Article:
Gungrave G.O.R.E.

Not too long ago, I decided to give Gungrave G.O.R.E. a whirl. I hadn’t played any of the previous titles in the Gungrave series, but I thought I’d take a chance and see what this new entry has to offer. And it didn’t hurt that publisher Prime Matter was willing to give me access to a preview build of the game.

For the most part, my impressions were pretty positive. Sure, it’s mindless and antiquated in its design and execution, but if you just shut off your brain and mash the trigger buttons, there’s a decent amount of silly spectacle to be had.

The preview build ended with Grave boarding a train, and I was mildly curious about how the rest of the game would play out. I was on the fence about continuing, to be perfectly honest, but then a review code came across the Half-Glass Gaming desk and pushed me over that fence. And since I had a decent time with the first several levels, I was looking forward to slogging through the remaining missions.

I played the preview build on my Steam Deck (where it ran really well, by the way), but my review code was for the PS5, which meant I had to replay everything I had already played through in order to progress any deeper. Those sections were fun enough, so I really didn’t mind too much. So after wrapping that up in about half the time it took on the first go-round, I was set to continue Grave’s misadventures.

Gungrave G.O.R.E.

But then I was hit with a sense of whiplash in the very next mission. I went from giddily enjoying the game to cursing its name and the names of all those who created it. I hate this game so much.

After getting onto the top of the train — the point where my preview build ended — the next mission tasks you with moving along the top of the speeding train, dispatching enemies and avoiding obstacles along the way, all while attempting to beat a slightly artificial countdown to the instant death of getting mushed by an oncoming tunnel. I had to replay this section no less than 30 times before I finally managed to get through it. Part of the issue was that, because the game insinuated a sense of urgency, it made me feel as if I had to rush in order to reach the end before the tunnel smacked me.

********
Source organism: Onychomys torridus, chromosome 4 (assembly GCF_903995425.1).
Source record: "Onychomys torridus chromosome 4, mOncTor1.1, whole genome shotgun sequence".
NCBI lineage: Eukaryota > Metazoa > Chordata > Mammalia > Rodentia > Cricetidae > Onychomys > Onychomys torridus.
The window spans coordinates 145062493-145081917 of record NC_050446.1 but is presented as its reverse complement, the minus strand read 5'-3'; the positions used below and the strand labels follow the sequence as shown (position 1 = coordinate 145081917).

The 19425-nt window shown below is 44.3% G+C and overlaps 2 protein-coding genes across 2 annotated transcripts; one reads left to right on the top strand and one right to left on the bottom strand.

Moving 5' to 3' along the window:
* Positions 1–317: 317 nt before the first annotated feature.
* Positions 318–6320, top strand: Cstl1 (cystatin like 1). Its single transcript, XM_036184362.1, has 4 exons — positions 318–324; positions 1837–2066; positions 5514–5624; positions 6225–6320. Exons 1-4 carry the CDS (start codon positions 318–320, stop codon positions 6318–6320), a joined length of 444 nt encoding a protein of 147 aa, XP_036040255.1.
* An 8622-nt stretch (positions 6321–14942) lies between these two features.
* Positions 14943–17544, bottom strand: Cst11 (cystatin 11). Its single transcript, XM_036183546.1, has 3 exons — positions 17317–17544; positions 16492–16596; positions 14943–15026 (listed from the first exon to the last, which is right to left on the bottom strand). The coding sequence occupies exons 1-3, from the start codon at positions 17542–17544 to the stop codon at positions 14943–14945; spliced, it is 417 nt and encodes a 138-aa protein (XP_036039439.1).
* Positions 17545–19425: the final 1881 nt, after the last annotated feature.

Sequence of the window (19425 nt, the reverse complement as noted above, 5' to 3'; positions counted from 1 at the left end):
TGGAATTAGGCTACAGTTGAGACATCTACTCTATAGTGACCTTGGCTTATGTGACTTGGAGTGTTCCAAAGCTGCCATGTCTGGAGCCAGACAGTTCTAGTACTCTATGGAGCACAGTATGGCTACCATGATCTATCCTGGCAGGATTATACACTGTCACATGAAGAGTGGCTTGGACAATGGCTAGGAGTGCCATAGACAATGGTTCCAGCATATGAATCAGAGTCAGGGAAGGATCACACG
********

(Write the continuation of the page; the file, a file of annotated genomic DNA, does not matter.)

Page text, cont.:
But I eventually realized that, although the tunnel is an eventuality, it’s only triggered after reaching a certain point — it’s not an actual timed event. Which meant, despite the urgency in the narration, constantly screaming at me to hurry, I could instead take my time. I didn’t have to be in such a careless hurry (up until that tunnel trigger point, I mean).

This didn’t make the task at hand far easier than it had been, for the record, but it did become less of a pain and more attainable. That being said, it was still annoying and frustrating especially because Grave also moves at a glacial speed, so running simply isn’t an option. And since most enemies are bullet sponges, that only adds fuel to the dumpster fire.

I did try using the grapple finishing attack on stunned enemies — which propels me forward to kill them — in hopes that this technique would allow me to sort of warp through the barrages of enemies. But this gets muddied when the playing field in now limited to a narrow train, and if any other enemy gets in your line of sight, you will instead suck those enemies towards you to act as a human shield.